Re: "tinyurl" url masking
From: Laurian Gridinoc (laurian_at_gmail.com)
Date: Tue, 13 Sep 2005 02:54:07 +0300 To: Lincoln Yeoh <email@example.com>
On 9/10/05, Lincoln Yeoh <firstname.lastname@example.org> wrote:
> A number of sites allow minimally controlled 3rd parties to post links to
> images which other 3rd parties can view, and the only filtering used is
> some pattern matching to ensure that a url has the "correct" extension.
Wrong approach, URLs are opaque, the application should send a HEAD
request to the URL in order to get a mime type and validate it.
> However such filtering has problems if the "image" url actually redirects
> to a url to a target site that does some naughty stuff.
1. mime type mismatch -- if you have an <img src="foo.jpg"> and at
the src URL you get anything but not image/* mime type, the browser
would not render anything, nor redirect you there -- Netscape
Communicator had some issues with this.
2. triggering unwanted actions by URL, as you pointed out:
Which shows that Gmail (which I use to write this email) is badly
designed, logout should be used via a POST only...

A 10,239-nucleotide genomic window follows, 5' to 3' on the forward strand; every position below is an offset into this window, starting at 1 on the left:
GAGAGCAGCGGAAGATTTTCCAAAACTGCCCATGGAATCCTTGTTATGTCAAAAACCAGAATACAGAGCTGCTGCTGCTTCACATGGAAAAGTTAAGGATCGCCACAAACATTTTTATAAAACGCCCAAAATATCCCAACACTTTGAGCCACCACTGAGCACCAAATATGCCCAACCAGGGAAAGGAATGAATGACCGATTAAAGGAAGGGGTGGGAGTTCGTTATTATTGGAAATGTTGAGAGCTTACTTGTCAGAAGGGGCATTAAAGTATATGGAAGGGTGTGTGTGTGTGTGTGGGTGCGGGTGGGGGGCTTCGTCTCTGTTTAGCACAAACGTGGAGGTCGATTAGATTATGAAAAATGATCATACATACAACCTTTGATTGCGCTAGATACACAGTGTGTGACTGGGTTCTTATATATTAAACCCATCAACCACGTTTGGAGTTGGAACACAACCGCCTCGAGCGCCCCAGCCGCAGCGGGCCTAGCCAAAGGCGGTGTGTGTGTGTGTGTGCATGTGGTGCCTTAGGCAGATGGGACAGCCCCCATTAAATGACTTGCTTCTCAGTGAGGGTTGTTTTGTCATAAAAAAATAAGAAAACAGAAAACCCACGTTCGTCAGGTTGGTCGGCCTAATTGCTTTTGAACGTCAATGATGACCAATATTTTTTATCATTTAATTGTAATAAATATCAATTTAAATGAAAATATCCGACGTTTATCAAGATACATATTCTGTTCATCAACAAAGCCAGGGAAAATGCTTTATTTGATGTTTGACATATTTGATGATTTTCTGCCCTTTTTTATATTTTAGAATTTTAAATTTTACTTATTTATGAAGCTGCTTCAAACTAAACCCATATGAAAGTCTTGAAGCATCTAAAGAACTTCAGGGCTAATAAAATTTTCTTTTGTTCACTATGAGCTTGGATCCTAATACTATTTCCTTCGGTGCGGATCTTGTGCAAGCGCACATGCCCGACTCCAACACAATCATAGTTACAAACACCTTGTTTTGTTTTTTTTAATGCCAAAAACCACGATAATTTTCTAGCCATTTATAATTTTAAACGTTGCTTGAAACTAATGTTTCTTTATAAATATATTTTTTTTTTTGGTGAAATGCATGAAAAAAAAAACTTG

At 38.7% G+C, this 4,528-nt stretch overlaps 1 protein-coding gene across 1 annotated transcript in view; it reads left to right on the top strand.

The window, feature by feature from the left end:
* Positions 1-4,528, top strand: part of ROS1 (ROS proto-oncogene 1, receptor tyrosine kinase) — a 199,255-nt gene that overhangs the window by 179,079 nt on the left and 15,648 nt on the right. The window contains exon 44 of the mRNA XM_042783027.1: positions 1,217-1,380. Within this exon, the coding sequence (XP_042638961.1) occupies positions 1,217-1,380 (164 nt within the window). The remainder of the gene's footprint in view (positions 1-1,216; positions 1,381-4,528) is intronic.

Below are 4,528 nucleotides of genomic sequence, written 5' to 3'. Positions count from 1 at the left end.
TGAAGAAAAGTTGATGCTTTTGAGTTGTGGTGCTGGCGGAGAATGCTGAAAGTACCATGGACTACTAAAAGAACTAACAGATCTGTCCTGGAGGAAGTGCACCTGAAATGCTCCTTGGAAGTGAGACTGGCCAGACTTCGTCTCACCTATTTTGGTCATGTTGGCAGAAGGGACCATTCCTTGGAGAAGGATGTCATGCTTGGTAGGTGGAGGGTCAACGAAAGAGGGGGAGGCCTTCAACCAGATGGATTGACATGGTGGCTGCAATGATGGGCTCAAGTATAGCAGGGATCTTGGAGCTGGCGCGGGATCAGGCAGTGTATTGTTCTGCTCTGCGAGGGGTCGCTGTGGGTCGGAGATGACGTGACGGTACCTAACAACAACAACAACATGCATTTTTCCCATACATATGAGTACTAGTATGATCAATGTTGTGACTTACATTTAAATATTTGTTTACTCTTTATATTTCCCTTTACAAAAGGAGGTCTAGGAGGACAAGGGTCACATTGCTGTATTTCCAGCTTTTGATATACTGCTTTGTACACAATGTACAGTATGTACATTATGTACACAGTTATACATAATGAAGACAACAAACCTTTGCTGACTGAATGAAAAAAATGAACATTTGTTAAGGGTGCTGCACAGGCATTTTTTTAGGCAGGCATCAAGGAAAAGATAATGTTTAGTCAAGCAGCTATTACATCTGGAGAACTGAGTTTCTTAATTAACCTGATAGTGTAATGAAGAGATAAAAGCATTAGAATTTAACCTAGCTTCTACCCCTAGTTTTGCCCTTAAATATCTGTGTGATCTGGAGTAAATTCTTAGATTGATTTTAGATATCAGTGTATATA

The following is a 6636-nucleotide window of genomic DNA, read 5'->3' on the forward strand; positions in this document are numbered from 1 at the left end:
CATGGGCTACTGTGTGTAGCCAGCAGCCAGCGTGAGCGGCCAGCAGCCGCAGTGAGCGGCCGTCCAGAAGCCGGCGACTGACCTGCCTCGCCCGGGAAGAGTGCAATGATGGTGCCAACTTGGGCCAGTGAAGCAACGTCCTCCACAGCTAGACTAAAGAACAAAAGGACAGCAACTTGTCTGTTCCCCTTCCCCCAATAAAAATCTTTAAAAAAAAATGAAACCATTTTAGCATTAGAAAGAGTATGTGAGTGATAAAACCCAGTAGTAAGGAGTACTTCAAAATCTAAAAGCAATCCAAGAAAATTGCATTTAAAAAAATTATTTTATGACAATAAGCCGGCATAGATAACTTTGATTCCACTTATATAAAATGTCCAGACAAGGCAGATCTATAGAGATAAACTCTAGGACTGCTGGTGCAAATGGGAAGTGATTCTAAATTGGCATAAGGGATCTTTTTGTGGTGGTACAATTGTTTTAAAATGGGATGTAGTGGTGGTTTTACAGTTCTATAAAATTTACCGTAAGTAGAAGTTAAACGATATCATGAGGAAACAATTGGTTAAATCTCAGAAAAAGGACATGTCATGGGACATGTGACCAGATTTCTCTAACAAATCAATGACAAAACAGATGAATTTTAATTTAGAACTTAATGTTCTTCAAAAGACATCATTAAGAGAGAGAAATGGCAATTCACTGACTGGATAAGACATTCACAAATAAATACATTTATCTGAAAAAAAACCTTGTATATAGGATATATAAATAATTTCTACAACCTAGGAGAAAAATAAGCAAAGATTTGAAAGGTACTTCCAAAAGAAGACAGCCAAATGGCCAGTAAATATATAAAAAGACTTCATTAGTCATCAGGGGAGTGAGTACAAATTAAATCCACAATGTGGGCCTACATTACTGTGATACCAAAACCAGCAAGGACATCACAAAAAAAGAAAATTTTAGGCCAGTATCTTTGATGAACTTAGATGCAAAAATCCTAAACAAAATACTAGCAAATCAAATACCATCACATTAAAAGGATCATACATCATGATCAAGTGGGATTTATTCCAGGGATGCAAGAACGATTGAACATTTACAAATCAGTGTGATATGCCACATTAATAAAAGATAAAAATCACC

And here let's blame cookies again... if the session would be in the
URL, you won't be able to guess the session id of your target...
> Some url shortening pages send a metarefresh page instead, which helps
> prevent them being abused in this way, but of course it means users of such
> services have to wait or make an additional click.
And the metarefresh is intended for user-agents that know or expect text/html.
The issue is interesting, there are a lot of webapplications that
break the semantics of GET, and a lot of other webapplications allow
displaying images from other domains... what to fix?
I think that it would be easier to fix the issue in the browser, to
session related scenarios)
-- Laurian Gridinoc, www.grapefruit.ro